Of course, the energetic, full of ideas and genuine citizen of the world Chandra de Keyser, does not exclude the need of real meetings in live with the whole team and talks in person. He smiles and says: “Of course, it is important to meet in person, because work can be done from distance, online, but drinking beer is something that should be done really in live”. May be this viewpoint is not surprising having in mind Chandra’s Belgian origin.

MoodMe_logoMoodMe inherited Mach-3DMach-3D-Logo

MoodMe inherited another company called Mach-3D. This happened in mid 2012 when Mach-3D was rebranded as MoodMe, a US and EU Trade Mark. Mach-3D inspires great speed of delivery and 3D animations and was Founded by Massimiliano (the Ma of Mach) & Chandra (the Ch) in early 2011 and incorporated as SàRL in Grand Duché de Luxembourg. Alessandro joined them as co – Founder. Mach-3D core technology is a Cloud Platform which creates, stores and animates 3D models of human faces, the Living Portraits (TM). Mach-3D was one of the first 4 startups selected to participate in the europe4startups programme which offers free Cloud for 1 year thanks to SecureIT as well as a package of marketing, legal & IP advisory services. Mach-3D opened a Silicon Valley office in October 2012 and benefited from a Grant from the Ministry of Economy to setup its office in Plug & Play Tech Center in Sunnyvale, CA.

If you would like to become one of the many fans and users of the brand new application MoodMe, you can download it from Apple store.

Or you can also try it, directly on your PC, online.

MoodMe managed to put a smile even to the great Bulgarian football player Hristo Stoichkov. Check it out:

Stay updated with all the news around MoodMe on the Official web page of MoodMe, Facebook, YouTube and Twitter.

Boiko Lambovski: „The poet is a poet only in certain moments in his life“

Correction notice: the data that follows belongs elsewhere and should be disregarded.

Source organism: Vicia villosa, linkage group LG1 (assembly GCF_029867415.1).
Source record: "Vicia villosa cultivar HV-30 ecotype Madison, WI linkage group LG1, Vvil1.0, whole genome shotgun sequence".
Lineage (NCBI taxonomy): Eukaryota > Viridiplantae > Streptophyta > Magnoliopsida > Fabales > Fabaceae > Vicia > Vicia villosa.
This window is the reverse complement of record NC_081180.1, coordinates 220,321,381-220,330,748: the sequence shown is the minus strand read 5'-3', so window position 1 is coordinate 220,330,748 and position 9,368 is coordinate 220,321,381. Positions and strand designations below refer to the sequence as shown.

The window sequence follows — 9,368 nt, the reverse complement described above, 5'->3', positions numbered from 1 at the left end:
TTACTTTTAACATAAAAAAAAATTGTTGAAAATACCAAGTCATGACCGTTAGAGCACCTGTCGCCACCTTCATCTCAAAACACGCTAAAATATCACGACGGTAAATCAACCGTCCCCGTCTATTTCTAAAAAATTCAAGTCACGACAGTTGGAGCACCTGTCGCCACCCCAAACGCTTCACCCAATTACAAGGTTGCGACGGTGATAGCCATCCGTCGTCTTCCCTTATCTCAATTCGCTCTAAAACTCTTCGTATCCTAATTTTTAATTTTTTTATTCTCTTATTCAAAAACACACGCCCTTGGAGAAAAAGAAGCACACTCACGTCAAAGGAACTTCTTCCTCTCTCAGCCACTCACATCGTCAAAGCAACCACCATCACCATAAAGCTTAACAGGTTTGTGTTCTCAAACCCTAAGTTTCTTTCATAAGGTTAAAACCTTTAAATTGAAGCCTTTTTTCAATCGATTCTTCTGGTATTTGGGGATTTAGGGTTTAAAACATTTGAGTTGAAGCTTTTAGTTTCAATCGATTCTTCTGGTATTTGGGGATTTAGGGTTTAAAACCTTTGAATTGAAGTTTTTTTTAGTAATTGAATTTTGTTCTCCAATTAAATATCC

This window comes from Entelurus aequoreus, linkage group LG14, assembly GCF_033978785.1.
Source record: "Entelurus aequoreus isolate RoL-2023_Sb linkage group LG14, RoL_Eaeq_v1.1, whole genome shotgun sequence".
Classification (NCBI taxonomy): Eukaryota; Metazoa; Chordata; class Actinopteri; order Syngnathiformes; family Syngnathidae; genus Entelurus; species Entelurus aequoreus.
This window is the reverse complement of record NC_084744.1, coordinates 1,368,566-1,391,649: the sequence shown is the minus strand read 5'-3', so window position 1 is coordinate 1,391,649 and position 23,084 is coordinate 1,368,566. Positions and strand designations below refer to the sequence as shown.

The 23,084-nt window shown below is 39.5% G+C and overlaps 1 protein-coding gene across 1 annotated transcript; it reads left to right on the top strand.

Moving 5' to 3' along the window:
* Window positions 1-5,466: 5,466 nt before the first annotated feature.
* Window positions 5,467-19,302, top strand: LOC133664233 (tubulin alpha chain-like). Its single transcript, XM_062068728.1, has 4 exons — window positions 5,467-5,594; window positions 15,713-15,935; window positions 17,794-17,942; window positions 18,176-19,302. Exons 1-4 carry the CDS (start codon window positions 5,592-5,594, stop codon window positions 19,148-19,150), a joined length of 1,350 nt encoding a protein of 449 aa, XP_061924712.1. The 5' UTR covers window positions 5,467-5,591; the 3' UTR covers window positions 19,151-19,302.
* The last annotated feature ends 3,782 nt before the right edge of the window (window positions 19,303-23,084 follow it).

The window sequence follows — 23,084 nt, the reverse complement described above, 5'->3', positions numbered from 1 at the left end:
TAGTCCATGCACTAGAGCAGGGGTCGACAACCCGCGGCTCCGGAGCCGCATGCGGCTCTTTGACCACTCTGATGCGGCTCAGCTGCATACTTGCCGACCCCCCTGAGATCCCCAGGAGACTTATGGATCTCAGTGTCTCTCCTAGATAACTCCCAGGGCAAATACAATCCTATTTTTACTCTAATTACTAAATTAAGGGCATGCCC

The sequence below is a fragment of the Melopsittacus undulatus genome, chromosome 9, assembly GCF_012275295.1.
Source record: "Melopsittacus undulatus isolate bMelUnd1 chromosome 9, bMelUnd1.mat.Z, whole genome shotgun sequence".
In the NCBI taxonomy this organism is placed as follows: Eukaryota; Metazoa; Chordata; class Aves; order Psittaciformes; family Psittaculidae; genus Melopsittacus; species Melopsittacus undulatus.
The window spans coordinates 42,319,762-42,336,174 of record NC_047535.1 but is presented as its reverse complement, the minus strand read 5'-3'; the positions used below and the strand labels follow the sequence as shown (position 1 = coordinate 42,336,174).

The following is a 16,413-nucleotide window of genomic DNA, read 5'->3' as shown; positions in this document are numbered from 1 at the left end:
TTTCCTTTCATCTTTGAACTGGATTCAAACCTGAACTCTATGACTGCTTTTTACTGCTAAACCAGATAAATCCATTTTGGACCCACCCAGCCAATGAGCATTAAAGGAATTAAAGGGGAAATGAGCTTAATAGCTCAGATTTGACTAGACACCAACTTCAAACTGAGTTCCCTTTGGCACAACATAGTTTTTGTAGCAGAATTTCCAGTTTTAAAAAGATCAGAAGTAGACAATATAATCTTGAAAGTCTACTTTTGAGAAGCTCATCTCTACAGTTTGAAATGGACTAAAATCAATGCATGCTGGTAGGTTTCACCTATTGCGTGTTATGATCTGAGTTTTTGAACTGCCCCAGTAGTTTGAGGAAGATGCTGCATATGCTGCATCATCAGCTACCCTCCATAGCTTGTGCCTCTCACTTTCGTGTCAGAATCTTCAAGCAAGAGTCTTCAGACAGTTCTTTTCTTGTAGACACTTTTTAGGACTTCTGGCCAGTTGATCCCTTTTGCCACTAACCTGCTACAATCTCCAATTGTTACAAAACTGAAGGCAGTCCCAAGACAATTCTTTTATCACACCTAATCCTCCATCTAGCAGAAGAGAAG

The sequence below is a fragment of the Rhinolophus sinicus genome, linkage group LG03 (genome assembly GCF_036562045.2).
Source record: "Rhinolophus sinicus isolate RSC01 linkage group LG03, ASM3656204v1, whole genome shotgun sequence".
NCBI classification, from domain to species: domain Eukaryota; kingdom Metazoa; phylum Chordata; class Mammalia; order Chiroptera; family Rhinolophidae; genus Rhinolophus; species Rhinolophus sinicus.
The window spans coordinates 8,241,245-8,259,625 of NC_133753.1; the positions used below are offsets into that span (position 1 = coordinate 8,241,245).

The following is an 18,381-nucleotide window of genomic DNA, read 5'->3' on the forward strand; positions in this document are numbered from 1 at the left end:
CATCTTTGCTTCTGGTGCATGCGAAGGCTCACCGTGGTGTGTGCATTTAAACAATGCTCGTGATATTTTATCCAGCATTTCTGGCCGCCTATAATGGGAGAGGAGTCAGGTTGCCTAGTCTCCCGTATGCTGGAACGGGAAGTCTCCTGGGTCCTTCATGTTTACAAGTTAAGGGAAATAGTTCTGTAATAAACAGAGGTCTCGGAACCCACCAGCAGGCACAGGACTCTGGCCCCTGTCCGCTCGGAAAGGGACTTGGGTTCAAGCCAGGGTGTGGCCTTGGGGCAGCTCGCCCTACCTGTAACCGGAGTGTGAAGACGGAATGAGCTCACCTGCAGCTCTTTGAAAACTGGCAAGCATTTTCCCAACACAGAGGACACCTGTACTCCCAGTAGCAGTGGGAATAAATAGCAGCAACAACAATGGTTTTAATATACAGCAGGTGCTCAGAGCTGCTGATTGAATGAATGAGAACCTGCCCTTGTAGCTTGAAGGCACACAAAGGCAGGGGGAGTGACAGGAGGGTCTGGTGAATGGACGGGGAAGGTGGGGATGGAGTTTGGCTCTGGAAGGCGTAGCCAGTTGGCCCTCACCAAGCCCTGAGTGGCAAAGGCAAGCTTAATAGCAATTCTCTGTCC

Written by Bistra Velichkova for Internal Voices

In September, poems were placed in metro, tram and bus stations throughout the city of Brussels, giving every passenger the chance to discover the work of international artists and providing everyday life with a new source of inspiration.

The poem Stone Cutting by Boiko Lambovski from Bulgaria, was one of eight poems written by European poets and presented at this year’s poetry festival, Transpoesie, in Brussels.

Transpoesie Festival in Brussels

Transpoesie Festival in Brussels

Boiko Lambovski is one of the most famous contemporary Bulgarian poets. Born in Sofia in 1960, he graduated from the French Language High school there and acquired his university degree in Literature in Moscow, Russia. He has published 9 books and is a laureate of many literary awards for poetry. His work has been translated into 20 languages around the world and he has recently become the president of the Bulgarian PEN centre.

I talked with Lambovski about his participation in Transpoesie, the position and possibilities for lesser-known languages in global literature and about how a real poet survives in the harsh economic climate of today.

„It is a very nice feeling to know that your poem allows casual passersby to read and think about it“, says Lambovski about his poem, which is now displayed in a metro station in Brussels. But rather than consider the effect his poem might have of on this broad audience as a whole, Lambovski sees poetry as more of an individual experience: „It’s better to think less about how it affects a group as a whole, and more about how it provokes and exposes a generally accepted framework on an individual basis. Poetry is good in this sense, because it provokes people to engage on an intellectual level“.

Boiko Lambovski was encouraged to participate in the Transpoesie festival by the chairman of the Bulgarian PEN centre at the time, Georgi Konstantinov, and the European Union National Institutes for Culture (EUNIC), in Brussels. He chose to present the poem Stone Cutting because he felt it corresponded well with the topic of the festival: Engagement. When asked what kind of message the poem was intended to impart, the Bulgarian author replied: „It is about this: that nothing is bright, pink and romantic a priori; even love requires hard work“.

Бойко Ламбовски. Снимка: Личен архив

Boiko Lambovski. Photo: Personal archive

Lambovski has dedicated this poem to Edvarda, a heroine from the novel Pan, by the Norwegian writer Knut Hamsun. In the book, the heroine has a romantic relationship with Lieutenant Thomas Glahn, an ex-military man and a hunter, who lives alone in a hut in the forest. Their relationship, however, is fated to fail. „Knut Hamsun is one of my favourite authors”, explained Lambovski. “The relationship between Edvarda and Glahn in the novel Pan is a symbol of the real love that happens in life; the one that strives for the ideal of the best love, but faces the impossibility of achieving it“, explains Lambovski. „This is the opposite of the sweet, romantic idea of love with a happy ending. It represents the beauty of life here and now, with its severe contradictions. Edvarda illustrates the antithesis represented in love and hate. She is a remarkable heroine. I like her.“